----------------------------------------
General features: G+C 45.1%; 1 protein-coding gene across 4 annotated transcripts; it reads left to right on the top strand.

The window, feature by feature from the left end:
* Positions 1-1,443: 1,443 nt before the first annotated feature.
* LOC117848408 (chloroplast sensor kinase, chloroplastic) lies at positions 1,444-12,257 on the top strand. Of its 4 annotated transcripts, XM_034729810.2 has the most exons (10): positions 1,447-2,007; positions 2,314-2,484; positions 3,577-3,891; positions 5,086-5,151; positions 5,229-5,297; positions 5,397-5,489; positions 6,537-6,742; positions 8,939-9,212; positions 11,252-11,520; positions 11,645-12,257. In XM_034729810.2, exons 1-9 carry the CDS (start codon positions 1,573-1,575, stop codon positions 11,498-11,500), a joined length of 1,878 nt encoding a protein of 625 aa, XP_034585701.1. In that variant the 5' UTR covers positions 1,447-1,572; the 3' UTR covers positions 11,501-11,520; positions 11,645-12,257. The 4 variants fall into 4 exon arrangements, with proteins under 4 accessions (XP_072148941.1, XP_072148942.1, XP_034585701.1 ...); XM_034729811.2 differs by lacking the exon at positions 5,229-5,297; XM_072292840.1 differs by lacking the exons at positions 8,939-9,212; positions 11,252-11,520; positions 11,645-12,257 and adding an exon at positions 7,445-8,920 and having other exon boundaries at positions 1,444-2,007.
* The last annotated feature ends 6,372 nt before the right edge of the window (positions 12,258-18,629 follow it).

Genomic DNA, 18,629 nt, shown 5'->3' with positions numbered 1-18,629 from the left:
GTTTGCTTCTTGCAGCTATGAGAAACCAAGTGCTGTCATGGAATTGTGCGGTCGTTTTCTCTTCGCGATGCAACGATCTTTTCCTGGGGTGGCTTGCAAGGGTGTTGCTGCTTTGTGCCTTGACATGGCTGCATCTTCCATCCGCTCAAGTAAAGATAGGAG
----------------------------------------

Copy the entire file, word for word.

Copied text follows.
General features: G+C 45.1%; 1 protein-coding gene across 4 annotated transcripts; it reads left to right on the top strand.

The window, feature by feature from the left end:
* Positions 1-1,443: 1,443 nt before the first annotated feature.
* LOC117848408 (chloroplast sensor kinase, chloroplastic) lies at positions 1,444-12,257 on the top strand. Of its 4 annotated transcripts, XM_034729810.2 has the most exons (10): positions 1,447-2,007; positions 2,314-2,484; positions 3,577-3,891; positions 5,086-5,151; positions 5,229-5,297; positions 5,397-5,489; positions 6,537-6,742; positions 8,939-9,212; positions 11,252-11,520; positions 11,645-12,257. In XM_034729810.2, exons 1-9 carry the CDS (start codon positions 1,573-1,575, stop codon positions 11,498-11,500), a joined length of 1,878 nt encoding a protein of 625 aa, XP_034585701.1. In that variant the 5' UTR covers positions 1,447-1,572; the 3' UTR covers positions 11,501-11,520; positions 11,645-12,257. The 4 variants fall into 4 exon arrangements, with proteins under 4 accessions (XP_072148941.1, XP_072148942.1, XP_034585701.1 ...); XM_034729811.2 differs by lacking the exon at positions 5,229-5,297; XM_072292840.1 differs by lacking the exons at positions 8,939-9,212; positions 11,252-11,520; positions 11,645-12,257 and adding an exon at positions 7,445-8,920 and having other exon boundaries at positions 1,444-2,007.
* The last annotated feature ends 6,372 nt before the right edge of the window (positions 12,258-18,629 follow it).

Genomic DNA, 18,629 nt, shown 5'->3' with positions numbered 1-18,629 from the left:
GTTTGCTTCTTGCAGCTATGAGAAACCAAGTGCTGTCATGGAATTGTGCGGTCGTTTTCTCTTCGCGATGCAACGATCTTTTCCTGGGGTGGCTTGCAAGGGTGTTGCTGCTTTGTGCCTTGACATGGCTGCATCTTCCATCCGCTCAAGTAAAGATAGGAG